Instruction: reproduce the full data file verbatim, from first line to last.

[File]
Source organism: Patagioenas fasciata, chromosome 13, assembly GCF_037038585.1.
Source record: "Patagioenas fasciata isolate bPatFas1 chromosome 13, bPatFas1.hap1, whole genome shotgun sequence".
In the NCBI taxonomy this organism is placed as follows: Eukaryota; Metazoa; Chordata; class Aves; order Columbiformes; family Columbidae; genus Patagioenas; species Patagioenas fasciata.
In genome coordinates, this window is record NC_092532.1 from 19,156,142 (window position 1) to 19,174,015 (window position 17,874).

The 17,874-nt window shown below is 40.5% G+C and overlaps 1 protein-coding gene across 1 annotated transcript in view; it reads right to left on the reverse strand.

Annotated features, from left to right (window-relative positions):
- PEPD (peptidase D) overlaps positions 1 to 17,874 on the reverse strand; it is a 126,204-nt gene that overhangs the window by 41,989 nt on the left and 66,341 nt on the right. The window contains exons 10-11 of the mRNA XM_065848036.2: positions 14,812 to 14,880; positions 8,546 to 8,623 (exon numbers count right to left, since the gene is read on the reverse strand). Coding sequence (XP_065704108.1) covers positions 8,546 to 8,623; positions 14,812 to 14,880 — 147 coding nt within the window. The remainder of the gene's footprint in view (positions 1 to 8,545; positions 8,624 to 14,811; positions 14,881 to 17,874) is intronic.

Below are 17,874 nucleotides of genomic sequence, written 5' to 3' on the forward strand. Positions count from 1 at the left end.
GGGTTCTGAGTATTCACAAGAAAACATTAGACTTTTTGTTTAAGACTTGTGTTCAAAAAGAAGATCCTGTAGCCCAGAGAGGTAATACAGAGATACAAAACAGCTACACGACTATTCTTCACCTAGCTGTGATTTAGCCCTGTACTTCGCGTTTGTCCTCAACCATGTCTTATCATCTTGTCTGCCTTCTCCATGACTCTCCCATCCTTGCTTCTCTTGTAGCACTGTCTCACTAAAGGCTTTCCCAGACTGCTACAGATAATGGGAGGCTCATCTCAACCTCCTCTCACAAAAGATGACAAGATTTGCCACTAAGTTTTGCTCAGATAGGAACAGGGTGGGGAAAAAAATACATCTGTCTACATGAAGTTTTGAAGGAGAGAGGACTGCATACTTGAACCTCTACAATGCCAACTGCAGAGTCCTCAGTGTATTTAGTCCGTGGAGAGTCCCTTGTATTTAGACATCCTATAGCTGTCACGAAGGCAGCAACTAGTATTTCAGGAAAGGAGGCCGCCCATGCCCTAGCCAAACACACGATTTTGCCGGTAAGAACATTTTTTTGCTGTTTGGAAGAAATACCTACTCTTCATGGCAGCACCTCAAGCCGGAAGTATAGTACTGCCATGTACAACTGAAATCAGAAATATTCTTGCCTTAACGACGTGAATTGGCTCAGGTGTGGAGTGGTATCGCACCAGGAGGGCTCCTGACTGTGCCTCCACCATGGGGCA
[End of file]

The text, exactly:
Source organism: Patagioenas fasciata, chromosome 13, assembly GCF_037038585.1.
Source record: "Patagioenas fasciata isolate bPatFas1 chromosome 13, bPatFas1.hap1, whole genome shotgun sequence".
In the NCBI taxonomy this organism is placed as follows: Eukaryota; Metazoa; Chordata; class Aves; order Columbiformes; family Columbidae; genus Patagioenas; species Patagioenas fasciata.
In genome coordinates, this window is record NC_092532.1 from 19,156,142 (window position 1) to 19,174,015 (window position 17,874).

The 17,874-nt window shown below is 40.5% G+C and overlaps 1 protein-coding gene across 1 annotated transcript in view; it reads right to left on the reverse strand.

Annotated features, from left to right (window-relative positions):
- PEPD (peptidase D) overlaps positions 1 to 17,874 on the reverse strand; it is a 126,204-nt gene that overhangs the window by 41,989 nt on the left and 66,341 nt on the right. The window contains exons 10-11 of the mRNA XM_065848036.2: positions 14,812 to 14,880; positions 8,546 to 8,623 (exon numbers count right to left, since the gene is read on the reverse strand). Coding sequence (XP_065704108.1) covers positions 8,546 to 8,623; positions 14,812 to 14,880 — 147 coding nt within the window. The remainder of the gene's footprint in view (positions 1 to 8,545; positions 8,624 to 14,811; positions 14,881 to 17,874) is intronic.

Below are 17,874 nucleotides of genomic sequence, written 5' to 3' on the forward strand. Positions count from 1 at the left end.
GGGTTCTGAGTATTCACAAGAAAACATTAGACTTTTTGTTTAAGACTTGTGTTCAAAAAGAAGATCCTGTAGCCCAGAGAGGTAATACAGAGATACAAAACAGCTACACGACTATTCTTCACCTAGCTGTGATTTAGCCCTGTACTTCGCGTTTGTCCTCAACCATGTCTTATCATCTTGTCTGCCTTCTCCATGACTCTCCCATCCTTGCTTCTCTTGTAGCACTGTCTCACTAAAGGCTTTCCCAGACTGCTACAGATAATGGGAGGCTCATCTCAACCTCCTCTCACAAAAGATGACAAGATTTGCCACTAAGTTTTGCTCAGATAGGAACAGGGTGGGGAAAAAAATACATCTGTCTACATGAAGTTTTGAAGGAGAGAGGACTGCATACTTGAACCTCTACAATGCCAACTGCAGAGTCCTCAGTGTATTTAGTCCGTGGAGAGTCCCTTGTATTTAGACATCCTATAGCTGTCACGAAGGCAGCAACTAGTATTTCAGGAAAGGAGGCCGCCCATGCCCTAGCCAAACACACGATTTTGCCGGTAAGAACATTTTTTTGCTGTTTGGAAGAAATACCTACTCTTCATGGCAGCACCTCAAGCCGGAAGTATAGTACTGCCATGTACAACTGAAATCAGAAATATTCTTGCCTTAACGACGTGAATTGGCTCAGGTGTGGAGTGGTATCGCACCAGGAGGGCTCCTGACTGTGCCTCCACCATGGGGCA